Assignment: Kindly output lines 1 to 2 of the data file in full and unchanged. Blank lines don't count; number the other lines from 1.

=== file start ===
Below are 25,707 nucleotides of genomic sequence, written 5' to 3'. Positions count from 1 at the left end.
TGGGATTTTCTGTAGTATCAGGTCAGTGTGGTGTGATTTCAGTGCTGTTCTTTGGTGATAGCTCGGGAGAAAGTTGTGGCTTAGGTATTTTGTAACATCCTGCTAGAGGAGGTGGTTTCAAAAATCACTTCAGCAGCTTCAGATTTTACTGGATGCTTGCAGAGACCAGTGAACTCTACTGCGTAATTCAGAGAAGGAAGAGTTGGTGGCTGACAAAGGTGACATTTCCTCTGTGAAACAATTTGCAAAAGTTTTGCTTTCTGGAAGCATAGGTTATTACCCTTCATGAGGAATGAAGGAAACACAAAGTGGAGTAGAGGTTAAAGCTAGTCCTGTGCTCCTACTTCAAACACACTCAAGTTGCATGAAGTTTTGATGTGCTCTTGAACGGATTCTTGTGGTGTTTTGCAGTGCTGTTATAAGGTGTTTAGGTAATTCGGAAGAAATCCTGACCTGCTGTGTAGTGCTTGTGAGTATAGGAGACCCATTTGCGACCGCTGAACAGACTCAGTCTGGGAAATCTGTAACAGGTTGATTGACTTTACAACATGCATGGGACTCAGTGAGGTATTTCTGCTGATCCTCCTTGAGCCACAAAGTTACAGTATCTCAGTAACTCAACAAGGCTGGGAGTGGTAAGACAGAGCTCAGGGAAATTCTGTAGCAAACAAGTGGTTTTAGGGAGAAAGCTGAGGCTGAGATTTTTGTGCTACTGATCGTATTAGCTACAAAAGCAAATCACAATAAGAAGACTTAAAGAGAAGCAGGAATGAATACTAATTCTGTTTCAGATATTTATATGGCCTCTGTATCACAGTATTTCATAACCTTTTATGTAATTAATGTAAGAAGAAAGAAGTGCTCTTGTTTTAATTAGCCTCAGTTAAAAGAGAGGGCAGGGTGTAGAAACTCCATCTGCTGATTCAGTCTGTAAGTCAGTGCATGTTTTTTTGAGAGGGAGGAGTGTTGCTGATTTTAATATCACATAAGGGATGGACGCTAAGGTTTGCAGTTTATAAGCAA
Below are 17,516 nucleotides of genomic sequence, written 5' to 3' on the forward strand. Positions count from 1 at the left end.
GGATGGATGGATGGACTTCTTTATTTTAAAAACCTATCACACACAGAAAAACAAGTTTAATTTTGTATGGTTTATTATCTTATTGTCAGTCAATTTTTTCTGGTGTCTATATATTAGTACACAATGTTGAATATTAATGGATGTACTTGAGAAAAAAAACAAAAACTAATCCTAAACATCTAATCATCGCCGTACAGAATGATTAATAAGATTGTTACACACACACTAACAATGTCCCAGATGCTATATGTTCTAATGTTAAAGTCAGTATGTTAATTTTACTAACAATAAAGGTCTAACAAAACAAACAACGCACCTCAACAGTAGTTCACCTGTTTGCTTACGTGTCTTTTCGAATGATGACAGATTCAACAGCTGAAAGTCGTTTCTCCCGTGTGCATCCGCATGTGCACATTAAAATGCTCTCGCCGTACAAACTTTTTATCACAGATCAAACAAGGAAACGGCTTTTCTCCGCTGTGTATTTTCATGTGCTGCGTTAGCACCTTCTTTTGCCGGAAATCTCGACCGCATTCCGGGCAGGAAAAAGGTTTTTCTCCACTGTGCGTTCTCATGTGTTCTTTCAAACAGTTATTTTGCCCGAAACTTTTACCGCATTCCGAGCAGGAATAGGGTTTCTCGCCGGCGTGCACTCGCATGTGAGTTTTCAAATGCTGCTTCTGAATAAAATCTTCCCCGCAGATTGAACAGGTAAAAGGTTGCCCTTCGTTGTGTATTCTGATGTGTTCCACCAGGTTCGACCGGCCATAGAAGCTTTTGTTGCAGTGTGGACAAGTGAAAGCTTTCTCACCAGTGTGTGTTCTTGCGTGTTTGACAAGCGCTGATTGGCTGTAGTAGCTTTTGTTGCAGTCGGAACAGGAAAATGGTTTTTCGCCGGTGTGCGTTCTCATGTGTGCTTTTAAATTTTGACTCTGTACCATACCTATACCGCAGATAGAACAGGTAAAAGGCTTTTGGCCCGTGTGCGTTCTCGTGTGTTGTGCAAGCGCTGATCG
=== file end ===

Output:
Below are 25,707 nucleotides of genomic sequence, written 5' to 3'. Positions count from 1 at the left end.
TGGGATTTTCTGTAGTATCAGGTCAGTGTGGTGTGATTTCAGTGCTGTTCTTTGGTGATAGCTCGGGAGAAAGTTGTGGCTTAGGTATTTTGTAACATCCTGCTAGAGGAGGTGGTTTCAAAAATCACTTCAGCAGCTTCAGATTTTACTGGATGCTTGCAGAGACCAGTGAACTCTACTGCGTAATTCAGAGAAGGAAGAGTTGGTGGCTGACAAAGGTGACATTTCCTCTGTGAAACAATTTGCAAAAGTTTTGCTTTCTGGAAGCATAGGTTATTACCCTTCATGAGGAATGAAGGAAACACAAAGTGGAGTAGAGGTTAAAGCTAGTCCTGTGCTCCTACTTCAAACACACTCAAGTTGCATGAAGTTTTGATGTGCTCTTGAACGGATTCTTGTGGTGTTTTGCAGTGCTGTTATAAGGTGTTTAGGTAATTCGGAAGAAATCCTGACCTGCTGTGTAGTGCTTGTGAGTATAGGAGACCCATTTGCGACCGCTGAACAGACTCAGTCTGGGAAATCTGTAACAGGTTGATTGACTTTACAACATGCATGGGACTCAGTGAGGTATTTCTGCTGATCCTCCTTGAGCCACAAAGTTACAGTATCTCAGTAACTCAACAAGGCTGGGAGTGGTAAGACAGAGCTCAGGGAAATTCTGTAGCAAACAAGTGGTTTTAGGGAGAAAGCTGAGGCTGAGATTTTTGTGCTACTGATCGTATTAGCTACAAAAGCAAATCACAATAAGAAGACTTAAAGAGAAGCAGGAATGAATACTAATTCTGTTTCAGATATTTATATGGCCTCTGTATCACAGTATTTCATAACCTTTTATGTAATTAATGTAAGAAGAAAGAAGTGCTCTTGTTTTAATTAGCCTCAGTTAAAAGAGAGGGCAGGGTGTAGAAACTCCATCTGCTGATTCAGTCTGTAAGTCAGTGCATGTTTTTTTGAGAGGGAGGAGTGTTGCTGATTTTAATATCACATAAGGGATGGACGCTAAGGTTTGCAGTTTATAAGCAA